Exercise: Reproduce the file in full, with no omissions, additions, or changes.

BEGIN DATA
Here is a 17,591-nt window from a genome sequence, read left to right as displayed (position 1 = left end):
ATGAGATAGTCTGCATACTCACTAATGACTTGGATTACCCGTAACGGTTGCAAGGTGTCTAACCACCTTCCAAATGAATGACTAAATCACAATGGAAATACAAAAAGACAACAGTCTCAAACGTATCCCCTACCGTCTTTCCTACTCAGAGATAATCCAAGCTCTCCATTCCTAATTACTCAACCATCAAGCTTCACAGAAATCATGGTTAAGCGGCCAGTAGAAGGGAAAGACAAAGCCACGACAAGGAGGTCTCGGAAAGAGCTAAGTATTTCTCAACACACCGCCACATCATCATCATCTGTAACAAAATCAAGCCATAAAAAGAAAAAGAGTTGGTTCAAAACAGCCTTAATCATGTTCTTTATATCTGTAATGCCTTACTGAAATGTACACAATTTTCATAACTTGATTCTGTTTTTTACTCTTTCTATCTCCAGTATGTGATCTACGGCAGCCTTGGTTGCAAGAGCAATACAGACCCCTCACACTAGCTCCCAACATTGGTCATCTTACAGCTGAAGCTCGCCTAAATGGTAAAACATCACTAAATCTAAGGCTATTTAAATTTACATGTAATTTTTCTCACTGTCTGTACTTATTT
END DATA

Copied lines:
Here is a 17,591-nt window from a genome sequence, read left to right as displayed (position 1 = left end):
ATGAGATAGTCTGCATACTCACTAATGACTTGGATTACCCGTAACGGTTGCAAGGTGTCTAACCACCTTCCAAATGAATGACTAAATCACAATGGAAATACAAAAAGACAACAGTCTCAAACGTATCCCCTACCGTCTTTCCTACTCAGAGATAATCCAAGCTCTCCATTCCTAATTACTCAACCATCAAGCTTCACAGAAATCATGGTTAAGCGGCCAGTAGAAGGGAAAGACAAAGCCACGACAAGGAGGTCTCGGAAAGAGCTAAGTATTTCTCAACACACCGCCACATCATCATCATCTGTAACAAAATCAAGCCATAAAAAGAAAAAGAGTTGGTTCAAAACAGCCTTAATCATGTTCTTTATATCTGTAATGCCTTACTGAAATGTACACAATTTTCATAACTTGATTCTGTTTTTTACTCTTTCTATCTCCAGTATGTGATCTACGGCAGCCTTGGTTGCAAGAGCAATACAGACCCCTCACACTAGCTCCCAACATTGGTCATCTTACAGCTGAAGCTCGCCTAAATGGTAAAACATCACTAAATCTAAGGCTATTTAAATTTACATGTAATTTTTCTCACTGTCTGTACTTATTT